One lunch break, my brother and I head to San Agustin Street in Salcedo Village to eat at Sofrito, a hole-in-the-wall serving Puerto Rican cuisine. It’s another restaurant in the area I’ve long wanted to try, mainly because I never have any idea what Puerto Rican food is all about.
When we arrive at the place about half an hour before noon, there are no other diners yet. The warm sun lends a cozy ambiance to the place, which isn’t that large. Pictures of Puerto Rico hang in the yellow walls, and latino music softly plays in the background.
The owner, Millie Gutierrez, opened this spot two years ago, when Latin American cuisine was yet to gain ground in the local dining scene. It was a risk considering that, aside from Mexican cuisine, Filipinos were mostly unaccustomed to the flavors of the region. Nevertheless, the fact that it’s still doing great and keeps on attracting customers who are mostly foreigners speak of the quality of the food here.
Upon ordering, we are served plantain chips. Plantain is a starchy banana-like fruit, and is a popular ingredient in Caribbean cuisines. It has a low sugar content, so it doesn’t taste as sweet as a banana. This actually catches as off-guard, as we expect something that tastes like banana chips.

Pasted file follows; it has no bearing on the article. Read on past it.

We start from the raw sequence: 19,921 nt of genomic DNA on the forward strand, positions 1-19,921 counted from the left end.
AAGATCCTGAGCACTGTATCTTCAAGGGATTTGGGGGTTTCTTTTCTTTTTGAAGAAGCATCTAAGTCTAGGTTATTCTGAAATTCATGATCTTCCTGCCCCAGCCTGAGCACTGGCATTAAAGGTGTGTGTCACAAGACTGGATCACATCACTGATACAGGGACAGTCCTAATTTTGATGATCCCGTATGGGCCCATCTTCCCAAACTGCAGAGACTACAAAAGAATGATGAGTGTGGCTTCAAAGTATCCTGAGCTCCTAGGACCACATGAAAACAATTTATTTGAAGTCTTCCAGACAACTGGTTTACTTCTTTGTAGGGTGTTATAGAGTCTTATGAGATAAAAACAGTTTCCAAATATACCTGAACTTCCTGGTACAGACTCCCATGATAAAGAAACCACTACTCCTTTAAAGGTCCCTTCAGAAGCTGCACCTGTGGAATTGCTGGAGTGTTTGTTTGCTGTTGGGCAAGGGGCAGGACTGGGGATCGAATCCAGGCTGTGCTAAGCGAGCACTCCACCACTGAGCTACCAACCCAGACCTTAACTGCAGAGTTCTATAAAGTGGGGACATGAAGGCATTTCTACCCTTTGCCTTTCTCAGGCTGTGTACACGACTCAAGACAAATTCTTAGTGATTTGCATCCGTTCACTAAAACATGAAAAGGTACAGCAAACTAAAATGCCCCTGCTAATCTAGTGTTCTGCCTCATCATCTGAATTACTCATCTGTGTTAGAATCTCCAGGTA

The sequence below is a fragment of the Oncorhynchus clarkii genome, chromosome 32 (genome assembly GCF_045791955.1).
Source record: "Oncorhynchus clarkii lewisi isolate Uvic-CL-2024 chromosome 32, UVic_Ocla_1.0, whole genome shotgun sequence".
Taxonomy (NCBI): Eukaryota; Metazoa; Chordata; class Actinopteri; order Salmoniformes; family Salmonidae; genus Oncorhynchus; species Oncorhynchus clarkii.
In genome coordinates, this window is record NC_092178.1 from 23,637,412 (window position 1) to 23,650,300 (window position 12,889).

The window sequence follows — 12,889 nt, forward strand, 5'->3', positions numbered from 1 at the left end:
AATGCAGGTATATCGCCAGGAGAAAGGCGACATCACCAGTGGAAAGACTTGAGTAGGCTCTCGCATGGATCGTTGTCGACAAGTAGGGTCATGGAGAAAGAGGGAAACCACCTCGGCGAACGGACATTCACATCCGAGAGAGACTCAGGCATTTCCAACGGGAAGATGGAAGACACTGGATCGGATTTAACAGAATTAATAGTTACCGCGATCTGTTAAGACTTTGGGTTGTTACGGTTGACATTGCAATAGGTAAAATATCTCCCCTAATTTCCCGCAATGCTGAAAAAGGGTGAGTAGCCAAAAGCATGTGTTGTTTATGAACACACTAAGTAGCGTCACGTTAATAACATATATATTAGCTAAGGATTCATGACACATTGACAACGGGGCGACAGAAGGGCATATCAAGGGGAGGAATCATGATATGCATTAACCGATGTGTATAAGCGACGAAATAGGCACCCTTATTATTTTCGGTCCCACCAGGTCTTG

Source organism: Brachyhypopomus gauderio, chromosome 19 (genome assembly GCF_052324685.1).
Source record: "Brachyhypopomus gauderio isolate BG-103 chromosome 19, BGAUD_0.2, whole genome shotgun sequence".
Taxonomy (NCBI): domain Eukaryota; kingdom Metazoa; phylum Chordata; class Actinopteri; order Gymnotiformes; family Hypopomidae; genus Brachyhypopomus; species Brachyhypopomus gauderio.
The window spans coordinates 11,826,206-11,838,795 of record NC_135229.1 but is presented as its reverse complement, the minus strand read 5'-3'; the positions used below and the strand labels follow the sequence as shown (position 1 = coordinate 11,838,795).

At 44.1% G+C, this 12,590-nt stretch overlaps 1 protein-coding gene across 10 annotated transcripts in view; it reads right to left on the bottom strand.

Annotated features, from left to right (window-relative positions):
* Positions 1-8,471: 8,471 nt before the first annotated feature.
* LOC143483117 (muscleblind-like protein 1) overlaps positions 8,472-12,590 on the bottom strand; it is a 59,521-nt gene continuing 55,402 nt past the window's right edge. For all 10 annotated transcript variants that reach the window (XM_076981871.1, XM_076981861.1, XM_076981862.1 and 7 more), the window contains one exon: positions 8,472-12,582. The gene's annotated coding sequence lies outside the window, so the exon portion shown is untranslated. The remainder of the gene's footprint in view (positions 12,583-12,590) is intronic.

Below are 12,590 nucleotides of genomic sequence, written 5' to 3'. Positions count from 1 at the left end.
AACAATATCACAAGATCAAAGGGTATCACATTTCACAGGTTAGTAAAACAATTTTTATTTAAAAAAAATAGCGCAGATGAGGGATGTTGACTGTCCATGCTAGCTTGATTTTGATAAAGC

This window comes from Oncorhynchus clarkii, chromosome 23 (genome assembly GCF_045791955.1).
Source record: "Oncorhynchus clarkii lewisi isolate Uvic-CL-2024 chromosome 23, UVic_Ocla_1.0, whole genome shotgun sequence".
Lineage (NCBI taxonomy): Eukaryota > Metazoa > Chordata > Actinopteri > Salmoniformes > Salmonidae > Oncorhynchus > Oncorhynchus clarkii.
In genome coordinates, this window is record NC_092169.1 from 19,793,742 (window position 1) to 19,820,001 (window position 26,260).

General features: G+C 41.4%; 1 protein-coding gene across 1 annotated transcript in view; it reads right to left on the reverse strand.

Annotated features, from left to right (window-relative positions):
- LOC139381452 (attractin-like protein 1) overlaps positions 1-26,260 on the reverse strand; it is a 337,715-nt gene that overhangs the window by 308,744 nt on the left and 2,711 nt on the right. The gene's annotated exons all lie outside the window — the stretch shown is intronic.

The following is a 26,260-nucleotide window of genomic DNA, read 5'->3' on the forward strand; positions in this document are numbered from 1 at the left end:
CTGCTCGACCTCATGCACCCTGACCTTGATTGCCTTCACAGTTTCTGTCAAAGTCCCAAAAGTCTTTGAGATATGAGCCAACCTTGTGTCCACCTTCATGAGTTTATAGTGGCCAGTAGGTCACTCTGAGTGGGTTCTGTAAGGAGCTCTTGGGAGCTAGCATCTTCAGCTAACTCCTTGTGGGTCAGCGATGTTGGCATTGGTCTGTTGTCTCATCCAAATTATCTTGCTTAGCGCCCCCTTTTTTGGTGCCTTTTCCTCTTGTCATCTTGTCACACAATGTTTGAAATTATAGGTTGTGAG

For appetizer, we have a sampler plate of the empanadas. This order has the Beef, Chicken, and Cheese, Onion & Pepper (COP) varieties, which all are very addicitive, especially when dipped in the sauce. I don’t know how to describe the taste, except that it tastes very much like samosa.
We also have the restaurant’s signature item, the mofongo balls – essentially mashed plantains rolled and deep-fried. It tastes like chicharon, actually.
As lunch hour rolls around, more people stream into the restaurant, and our orders take long to arrive.
For the main dish, Joseph orders a Hamburguesa served with plantain fries.
I, meanwhile, have Mofongo Carnitas. A chunk of mofongo is topped with roast pork and served with rice and beans.
We also order a Pastelon, which we share between us. The Pastelon is the Puerto Rican version of the lasagna, in which ground beef is sandwiched between layers of fried plantain. The restaurant also serves this one with rice and beans.
We enjoy our meal, which is, honestly, quite good, before hurrying back to work.
G/F, LPL Mansion, 122 San Agustin St., Salcedo Village, Makati City(The restaurant has moved to a new location in Malate, Manila. I’m not sure of the exact address but it’s somewhere near the Plaza Remedios fountain, according to a printed sign on the window of the now-empty space the restaurant occupied.)
+63 917 8009570